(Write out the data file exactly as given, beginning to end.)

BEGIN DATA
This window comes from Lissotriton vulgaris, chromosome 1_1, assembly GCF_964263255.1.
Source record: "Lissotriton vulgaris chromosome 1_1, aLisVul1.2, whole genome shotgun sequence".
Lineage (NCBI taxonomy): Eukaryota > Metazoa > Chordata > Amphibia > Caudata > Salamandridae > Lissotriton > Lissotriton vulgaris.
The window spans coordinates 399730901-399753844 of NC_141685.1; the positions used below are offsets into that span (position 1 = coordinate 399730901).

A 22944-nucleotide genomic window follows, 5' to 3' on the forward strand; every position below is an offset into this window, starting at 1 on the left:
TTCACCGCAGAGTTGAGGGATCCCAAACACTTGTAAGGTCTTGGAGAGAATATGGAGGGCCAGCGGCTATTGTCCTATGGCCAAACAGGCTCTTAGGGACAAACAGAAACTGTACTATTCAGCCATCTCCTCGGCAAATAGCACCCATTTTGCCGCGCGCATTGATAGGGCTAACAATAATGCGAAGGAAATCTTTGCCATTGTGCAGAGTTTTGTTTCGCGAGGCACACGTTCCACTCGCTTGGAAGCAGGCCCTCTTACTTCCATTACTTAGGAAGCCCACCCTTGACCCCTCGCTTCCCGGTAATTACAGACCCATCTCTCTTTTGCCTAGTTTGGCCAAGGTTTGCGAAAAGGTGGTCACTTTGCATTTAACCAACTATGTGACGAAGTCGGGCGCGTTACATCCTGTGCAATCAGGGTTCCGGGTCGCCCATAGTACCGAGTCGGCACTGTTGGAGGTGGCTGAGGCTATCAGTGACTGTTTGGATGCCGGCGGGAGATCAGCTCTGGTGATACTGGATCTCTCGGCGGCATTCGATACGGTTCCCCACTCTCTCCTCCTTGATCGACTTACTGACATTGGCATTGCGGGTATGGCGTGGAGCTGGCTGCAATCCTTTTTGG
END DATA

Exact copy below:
This window comes from Lissotriton vulgaris, chromosome 1_1, assembly GCF_964263255.1.
Source record: "Lissotriton vulgaris chromosome 1_1, aLisVul1.2, whole genome shotgun sequence".
Lineage (NCBI taxonomy): Eukaryota > Metazoa > Chordata > Amphibia > Caudata > Salamandridae > Lissotriton > Lissotriton vulgaris.
The window spans coordinates 399730901-399753844 of NC_141685.1; the positions used below are offsets into that span (position 1 = coordinate 399730901).

A 22944-nucleotide genomic window follows, 5' to 3' on the forward strand; every position below is an offset into this window, starting at 1 on the left:
TTCACCGCAGAGTTGAGGGATCCCAAACACTTGTAAGGTCTTGGAGAGAATATGGAGGGCCAGCGGCTATTGTCCTATGGCCAAACAGGCTCTTAGGGACAAACAGAAACTGTACTATTCAGCCATCTCCTCGGCAAATAGCACCCATTTTGCCGCGCGCATTGATAGGGCTAACAATAATGCGAAGGAAATCTTTGCCATTGTGCAGAGTTTTGTTTCGCGAGGCACACGTTCCACTCGCTTGGAAGCAGGCCCTCTTACTTCCATTACTTAGGAAGCCCACCCTTGACCCCTCGCTTCCCGGTAATTACAGACCCATCTCTCTTTTGCCTAGTTTGGCCAAGGTTTGCGAAAAGGTGGTCACTTTGCATTTAACCAACTATGTGACGAAGTCGGGCGCGTTACATCCTGTGCAATCAGGGTTCCGGGTCGCCCATAGTACCGAGTCGGCACTGTTGGAGGTGGCTGAGGCTATCAGTGACTGTTTGGATGCCGGCGGGAGATCAGCTCTGGTGATACTGGATCTCTCGGCGGCATTCGATACGGTTCCCCACTCTCTCCTCCTTGATCGACTTACTGACATTGGCATTGCGGGTATGGCGTGGAGCTGGCTGCAATCCTTTTTGG